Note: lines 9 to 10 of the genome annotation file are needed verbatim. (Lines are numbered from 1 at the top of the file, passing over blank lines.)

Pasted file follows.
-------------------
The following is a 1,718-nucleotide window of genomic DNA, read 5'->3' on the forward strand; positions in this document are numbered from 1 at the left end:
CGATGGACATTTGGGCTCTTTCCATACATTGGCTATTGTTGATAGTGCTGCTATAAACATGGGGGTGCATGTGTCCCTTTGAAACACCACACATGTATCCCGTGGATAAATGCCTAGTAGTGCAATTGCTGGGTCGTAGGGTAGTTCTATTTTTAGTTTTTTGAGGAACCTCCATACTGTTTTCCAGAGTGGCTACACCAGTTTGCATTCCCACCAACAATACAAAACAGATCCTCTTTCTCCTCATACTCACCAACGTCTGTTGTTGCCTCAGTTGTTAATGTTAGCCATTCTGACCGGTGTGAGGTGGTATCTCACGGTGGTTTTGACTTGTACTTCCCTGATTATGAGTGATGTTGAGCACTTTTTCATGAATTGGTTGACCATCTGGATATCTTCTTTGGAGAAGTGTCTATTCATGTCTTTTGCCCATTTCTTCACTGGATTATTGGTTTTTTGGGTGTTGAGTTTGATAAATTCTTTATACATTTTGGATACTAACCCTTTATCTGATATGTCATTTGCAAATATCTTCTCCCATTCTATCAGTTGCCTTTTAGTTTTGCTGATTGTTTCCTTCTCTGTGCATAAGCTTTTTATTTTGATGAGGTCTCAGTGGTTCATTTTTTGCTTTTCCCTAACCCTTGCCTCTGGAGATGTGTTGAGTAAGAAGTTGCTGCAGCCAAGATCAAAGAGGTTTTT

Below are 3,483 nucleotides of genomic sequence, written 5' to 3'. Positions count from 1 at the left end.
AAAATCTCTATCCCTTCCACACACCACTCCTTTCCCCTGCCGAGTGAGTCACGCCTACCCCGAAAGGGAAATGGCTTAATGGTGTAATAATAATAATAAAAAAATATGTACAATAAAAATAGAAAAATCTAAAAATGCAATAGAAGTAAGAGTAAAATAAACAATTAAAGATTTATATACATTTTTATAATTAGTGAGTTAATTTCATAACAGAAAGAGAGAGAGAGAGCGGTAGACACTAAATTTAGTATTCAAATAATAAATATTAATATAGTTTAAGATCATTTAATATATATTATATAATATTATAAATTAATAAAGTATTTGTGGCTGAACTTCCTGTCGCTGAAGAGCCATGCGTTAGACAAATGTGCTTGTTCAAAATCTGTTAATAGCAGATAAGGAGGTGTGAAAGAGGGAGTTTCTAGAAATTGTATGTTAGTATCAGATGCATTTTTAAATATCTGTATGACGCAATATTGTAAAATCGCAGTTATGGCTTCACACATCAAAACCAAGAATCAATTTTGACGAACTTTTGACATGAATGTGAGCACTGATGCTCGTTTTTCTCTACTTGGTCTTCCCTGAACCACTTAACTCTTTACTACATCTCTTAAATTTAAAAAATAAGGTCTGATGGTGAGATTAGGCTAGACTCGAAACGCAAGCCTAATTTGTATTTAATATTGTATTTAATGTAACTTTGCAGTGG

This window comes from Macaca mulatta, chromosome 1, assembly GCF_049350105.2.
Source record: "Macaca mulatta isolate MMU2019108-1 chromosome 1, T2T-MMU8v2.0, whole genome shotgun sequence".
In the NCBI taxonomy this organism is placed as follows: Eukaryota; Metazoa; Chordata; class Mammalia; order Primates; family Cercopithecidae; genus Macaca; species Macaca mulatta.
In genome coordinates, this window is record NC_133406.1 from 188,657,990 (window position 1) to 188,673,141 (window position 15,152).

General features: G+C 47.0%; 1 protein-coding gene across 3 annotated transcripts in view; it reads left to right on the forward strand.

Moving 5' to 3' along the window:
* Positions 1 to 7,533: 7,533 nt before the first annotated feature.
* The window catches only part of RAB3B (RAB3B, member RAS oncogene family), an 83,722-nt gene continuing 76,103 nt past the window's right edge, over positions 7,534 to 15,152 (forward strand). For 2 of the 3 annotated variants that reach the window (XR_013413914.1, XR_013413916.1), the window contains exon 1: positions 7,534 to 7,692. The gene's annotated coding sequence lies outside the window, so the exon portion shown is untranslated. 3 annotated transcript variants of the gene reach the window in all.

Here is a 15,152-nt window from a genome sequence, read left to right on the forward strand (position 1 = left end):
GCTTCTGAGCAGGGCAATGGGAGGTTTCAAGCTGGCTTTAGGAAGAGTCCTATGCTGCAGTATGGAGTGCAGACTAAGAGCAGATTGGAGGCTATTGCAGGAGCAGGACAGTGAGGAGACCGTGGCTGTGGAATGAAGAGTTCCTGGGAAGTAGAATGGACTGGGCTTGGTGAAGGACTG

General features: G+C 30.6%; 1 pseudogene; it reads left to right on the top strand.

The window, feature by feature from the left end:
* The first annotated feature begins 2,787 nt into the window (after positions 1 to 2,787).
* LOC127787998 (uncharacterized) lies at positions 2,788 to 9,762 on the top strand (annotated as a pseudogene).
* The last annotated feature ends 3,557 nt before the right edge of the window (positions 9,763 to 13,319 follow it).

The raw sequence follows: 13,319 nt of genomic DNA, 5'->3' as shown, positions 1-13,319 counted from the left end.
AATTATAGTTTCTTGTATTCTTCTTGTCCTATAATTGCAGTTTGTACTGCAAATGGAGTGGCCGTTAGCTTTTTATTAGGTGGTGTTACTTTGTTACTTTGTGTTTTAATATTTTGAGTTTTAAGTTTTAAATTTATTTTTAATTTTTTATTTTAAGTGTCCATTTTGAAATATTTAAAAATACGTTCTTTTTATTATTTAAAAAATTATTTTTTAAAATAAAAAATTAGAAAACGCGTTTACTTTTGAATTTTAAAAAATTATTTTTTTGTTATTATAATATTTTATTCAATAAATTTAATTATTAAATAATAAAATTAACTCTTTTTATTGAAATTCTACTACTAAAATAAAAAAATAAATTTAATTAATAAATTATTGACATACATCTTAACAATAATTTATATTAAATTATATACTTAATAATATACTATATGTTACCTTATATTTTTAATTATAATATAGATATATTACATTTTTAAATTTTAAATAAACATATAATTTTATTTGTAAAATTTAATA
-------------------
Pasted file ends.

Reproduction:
General features: G+C 47.0%; 1 protein-coding gene across 3 annotated transcripts in view; it reads left to right on the forward strand.

Moving 5' to 3' along the window: